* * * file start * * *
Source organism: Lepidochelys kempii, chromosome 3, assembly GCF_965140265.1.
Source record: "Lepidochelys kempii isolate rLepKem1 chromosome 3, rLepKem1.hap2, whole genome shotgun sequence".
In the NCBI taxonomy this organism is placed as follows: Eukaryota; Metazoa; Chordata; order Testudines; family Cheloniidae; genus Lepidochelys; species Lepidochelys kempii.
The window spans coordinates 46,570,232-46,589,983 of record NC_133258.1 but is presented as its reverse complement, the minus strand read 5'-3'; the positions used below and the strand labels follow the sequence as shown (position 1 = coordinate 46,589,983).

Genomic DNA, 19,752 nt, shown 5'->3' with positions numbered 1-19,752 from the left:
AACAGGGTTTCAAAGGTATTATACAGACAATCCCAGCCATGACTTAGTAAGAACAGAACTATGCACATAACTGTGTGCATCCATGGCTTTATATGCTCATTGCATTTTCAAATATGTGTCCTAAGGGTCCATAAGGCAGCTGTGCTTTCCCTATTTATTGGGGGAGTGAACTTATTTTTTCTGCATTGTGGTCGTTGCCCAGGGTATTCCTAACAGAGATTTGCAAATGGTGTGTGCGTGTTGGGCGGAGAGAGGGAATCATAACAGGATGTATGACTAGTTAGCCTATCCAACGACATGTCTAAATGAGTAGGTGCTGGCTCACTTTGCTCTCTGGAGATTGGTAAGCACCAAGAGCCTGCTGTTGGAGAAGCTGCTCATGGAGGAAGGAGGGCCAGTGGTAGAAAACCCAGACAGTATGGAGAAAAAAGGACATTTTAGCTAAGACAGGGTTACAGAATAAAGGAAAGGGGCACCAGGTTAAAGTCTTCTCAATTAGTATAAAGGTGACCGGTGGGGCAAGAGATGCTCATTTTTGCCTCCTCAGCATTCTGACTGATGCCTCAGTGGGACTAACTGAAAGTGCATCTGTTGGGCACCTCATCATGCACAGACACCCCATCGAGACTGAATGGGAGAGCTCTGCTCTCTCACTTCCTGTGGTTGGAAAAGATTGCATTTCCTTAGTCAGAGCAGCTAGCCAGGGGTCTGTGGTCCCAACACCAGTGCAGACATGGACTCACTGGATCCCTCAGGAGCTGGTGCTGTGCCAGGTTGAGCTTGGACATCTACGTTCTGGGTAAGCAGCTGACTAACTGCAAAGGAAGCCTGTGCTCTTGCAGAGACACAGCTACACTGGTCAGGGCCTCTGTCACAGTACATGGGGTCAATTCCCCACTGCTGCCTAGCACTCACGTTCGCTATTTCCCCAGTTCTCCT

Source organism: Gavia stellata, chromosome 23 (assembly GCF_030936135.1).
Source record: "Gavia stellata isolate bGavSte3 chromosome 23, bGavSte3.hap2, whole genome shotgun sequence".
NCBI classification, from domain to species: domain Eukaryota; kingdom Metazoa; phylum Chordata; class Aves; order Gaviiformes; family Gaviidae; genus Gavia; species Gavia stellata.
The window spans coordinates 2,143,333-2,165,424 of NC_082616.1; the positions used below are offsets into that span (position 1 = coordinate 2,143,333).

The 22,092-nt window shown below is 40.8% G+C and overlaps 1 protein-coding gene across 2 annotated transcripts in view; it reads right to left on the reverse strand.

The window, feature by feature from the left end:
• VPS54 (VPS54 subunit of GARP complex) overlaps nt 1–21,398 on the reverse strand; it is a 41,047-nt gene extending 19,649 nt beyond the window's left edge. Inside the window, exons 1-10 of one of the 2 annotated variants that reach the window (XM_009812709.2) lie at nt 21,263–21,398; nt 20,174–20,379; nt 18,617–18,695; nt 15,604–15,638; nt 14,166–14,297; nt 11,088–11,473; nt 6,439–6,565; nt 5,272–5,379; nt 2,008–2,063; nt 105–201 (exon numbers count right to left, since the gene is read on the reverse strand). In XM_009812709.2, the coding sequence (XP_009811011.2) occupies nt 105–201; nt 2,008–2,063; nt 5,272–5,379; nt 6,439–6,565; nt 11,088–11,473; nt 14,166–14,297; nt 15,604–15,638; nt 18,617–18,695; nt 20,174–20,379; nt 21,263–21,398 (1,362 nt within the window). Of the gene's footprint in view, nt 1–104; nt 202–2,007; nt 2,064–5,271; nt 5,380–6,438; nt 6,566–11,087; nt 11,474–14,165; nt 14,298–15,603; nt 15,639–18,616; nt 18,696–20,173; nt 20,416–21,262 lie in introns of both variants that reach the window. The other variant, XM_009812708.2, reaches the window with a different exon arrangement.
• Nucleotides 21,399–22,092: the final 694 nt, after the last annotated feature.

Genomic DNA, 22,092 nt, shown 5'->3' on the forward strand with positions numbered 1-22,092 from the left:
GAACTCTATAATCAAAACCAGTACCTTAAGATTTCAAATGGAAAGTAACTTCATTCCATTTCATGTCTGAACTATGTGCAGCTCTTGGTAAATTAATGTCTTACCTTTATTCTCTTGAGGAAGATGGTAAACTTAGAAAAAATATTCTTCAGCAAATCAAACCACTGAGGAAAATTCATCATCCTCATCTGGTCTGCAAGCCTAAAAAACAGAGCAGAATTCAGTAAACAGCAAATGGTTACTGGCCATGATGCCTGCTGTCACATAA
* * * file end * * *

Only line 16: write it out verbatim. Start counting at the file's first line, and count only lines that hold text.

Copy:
GAACTCTATAATCAAAACCAGTACCTTAAGATTTCAAATGGAAAGTAACTTCATTCCATTTCATGTCTGAACTATGTGCAGCTCTTGGTAAATTAATGTCTTACCTTTATTCTCTTGAGGAAGATGGTAAACTTAGAAAAAATATTCTTCAGCAAATCAAACCACTGAGGAAAATTCATCATCCTCATCTGGTCTGCAAGCCTAAAAAACAGAGCAGAATTCAGTAAACAGCAAATGGTTACTGGCCATGATGCCTGCTGTCACATAA